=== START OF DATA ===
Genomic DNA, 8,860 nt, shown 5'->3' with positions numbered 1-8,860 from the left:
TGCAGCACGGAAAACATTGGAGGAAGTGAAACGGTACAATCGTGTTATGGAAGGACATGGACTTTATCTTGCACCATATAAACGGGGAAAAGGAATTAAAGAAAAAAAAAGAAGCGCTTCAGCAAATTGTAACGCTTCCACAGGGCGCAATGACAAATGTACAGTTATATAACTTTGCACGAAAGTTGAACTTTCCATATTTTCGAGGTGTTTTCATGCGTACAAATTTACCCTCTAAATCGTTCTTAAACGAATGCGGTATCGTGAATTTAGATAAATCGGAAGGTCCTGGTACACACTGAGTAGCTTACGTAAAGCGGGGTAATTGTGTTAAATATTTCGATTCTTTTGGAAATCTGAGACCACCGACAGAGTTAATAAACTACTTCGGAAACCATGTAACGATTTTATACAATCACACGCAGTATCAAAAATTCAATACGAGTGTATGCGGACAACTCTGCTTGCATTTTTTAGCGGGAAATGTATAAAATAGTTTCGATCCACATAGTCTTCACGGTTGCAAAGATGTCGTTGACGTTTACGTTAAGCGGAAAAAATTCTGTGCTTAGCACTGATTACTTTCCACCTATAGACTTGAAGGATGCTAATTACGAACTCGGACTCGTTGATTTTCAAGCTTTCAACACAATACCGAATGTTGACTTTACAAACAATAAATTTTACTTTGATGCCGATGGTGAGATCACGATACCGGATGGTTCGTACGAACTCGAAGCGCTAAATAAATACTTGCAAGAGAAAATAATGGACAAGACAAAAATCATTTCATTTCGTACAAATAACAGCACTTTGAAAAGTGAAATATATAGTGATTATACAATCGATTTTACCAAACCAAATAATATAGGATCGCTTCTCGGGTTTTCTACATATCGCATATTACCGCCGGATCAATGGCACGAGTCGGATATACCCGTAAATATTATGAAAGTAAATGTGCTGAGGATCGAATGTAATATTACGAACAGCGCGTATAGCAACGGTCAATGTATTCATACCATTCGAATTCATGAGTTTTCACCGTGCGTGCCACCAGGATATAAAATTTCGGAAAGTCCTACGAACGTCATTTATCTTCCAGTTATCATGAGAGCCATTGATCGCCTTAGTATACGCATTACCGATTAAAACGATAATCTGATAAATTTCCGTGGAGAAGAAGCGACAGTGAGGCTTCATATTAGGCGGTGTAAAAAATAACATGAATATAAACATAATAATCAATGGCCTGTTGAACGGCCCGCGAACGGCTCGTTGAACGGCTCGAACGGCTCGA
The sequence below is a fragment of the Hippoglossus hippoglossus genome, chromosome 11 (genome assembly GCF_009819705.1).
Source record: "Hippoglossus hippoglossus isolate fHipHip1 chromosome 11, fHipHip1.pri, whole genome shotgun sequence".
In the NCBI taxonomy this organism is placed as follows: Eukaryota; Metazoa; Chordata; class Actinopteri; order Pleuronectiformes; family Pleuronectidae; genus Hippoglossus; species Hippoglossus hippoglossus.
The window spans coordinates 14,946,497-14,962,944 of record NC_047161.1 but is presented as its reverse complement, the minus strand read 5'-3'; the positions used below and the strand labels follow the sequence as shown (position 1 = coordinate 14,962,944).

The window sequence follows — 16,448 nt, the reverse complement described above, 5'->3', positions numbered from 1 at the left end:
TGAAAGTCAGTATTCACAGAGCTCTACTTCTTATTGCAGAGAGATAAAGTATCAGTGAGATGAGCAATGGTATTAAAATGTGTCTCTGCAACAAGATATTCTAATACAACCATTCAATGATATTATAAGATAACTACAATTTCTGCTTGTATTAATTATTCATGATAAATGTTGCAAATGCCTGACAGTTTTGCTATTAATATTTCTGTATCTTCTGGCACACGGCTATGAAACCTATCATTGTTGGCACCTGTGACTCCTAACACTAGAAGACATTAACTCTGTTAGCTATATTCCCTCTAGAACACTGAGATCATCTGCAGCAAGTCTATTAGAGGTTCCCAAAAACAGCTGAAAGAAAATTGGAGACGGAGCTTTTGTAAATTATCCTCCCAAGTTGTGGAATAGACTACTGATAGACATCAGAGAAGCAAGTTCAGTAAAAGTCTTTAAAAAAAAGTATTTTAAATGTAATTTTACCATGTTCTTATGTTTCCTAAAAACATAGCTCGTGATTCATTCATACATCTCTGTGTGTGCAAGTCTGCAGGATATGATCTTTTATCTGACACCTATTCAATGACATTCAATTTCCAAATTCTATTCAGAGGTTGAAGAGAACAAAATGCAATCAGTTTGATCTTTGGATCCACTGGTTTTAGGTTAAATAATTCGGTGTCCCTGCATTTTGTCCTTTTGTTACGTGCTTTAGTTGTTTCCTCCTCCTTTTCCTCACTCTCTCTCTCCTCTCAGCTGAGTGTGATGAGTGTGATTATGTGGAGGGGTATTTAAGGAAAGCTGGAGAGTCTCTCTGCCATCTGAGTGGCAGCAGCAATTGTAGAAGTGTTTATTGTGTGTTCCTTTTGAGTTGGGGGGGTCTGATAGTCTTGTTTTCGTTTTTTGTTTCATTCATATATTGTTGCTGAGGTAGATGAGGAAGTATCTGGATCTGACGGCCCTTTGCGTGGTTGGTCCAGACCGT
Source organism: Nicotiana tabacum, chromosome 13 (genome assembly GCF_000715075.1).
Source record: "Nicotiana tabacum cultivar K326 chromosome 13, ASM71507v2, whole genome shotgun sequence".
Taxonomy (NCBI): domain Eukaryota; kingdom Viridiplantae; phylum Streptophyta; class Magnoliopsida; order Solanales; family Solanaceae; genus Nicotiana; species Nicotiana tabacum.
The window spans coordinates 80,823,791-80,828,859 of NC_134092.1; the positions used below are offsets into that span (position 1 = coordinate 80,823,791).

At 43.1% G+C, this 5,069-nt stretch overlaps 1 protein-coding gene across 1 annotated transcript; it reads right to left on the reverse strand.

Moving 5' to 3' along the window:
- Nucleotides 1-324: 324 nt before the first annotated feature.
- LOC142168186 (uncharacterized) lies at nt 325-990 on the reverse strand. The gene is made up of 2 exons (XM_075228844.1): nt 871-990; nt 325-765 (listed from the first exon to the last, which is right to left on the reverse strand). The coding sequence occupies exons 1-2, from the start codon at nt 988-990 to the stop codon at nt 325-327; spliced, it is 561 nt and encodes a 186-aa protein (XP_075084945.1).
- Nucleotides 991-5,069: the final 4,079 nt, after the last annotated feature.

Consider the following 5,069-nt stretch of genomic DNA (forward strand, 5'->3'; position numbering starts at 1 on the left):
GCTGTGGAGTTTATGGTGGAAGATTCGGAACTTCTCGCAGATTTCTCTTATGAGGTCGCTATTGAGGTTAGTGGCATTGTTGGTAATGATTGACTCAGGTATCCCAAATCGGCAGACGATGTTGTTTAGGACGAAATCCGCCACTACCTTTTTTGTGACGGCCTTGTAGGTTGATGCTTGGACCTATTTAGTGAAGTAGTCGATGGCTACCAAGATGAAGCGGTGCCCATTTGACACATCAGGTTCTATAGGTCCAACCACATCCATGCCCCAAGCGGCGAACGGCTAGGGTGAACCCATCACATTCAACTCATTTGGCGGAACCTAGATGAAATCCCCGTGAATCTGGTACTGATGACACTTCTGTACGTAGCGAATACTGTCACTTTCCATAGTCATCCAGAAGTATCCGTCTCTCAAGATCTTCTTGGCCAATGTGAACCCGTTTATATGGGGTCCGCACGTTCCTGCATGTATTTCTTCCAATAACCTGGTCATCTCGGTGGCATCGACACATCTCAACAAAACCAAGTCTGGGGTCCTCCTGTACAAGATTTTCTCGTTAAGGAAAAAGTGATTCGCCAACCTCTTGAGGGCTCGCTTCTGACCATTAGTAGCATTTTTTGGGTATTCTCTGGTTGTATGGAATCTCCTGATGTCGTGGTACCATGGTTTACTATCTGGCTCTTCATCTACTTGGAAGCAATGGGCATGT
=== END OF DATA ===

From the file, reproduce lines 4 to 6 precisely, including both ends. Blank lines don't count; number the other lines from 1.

Source record: "Hippoglossus hippoglossus isolate fHipHip1 chromosome 11, fHipHip1.pri, whole genome shotgun sequence".
In the NCBI taxonomy this organism is placed as follows: Eukaryota; Metazoa; Chordata; class Actinopteri; order Pleuronectiformes; family Pleuronectidae; genus Hippoglossus; species Hippoglossus hippoglossus.
The window spans coordinates 14,946,497-14,962,944 of record NC_047161.1 but is presented as its reverse complement, the minus strand read 5'-3'; the positions used below and the strand labels follow the sequence as shown (position 1 = coordinate 14,962,944).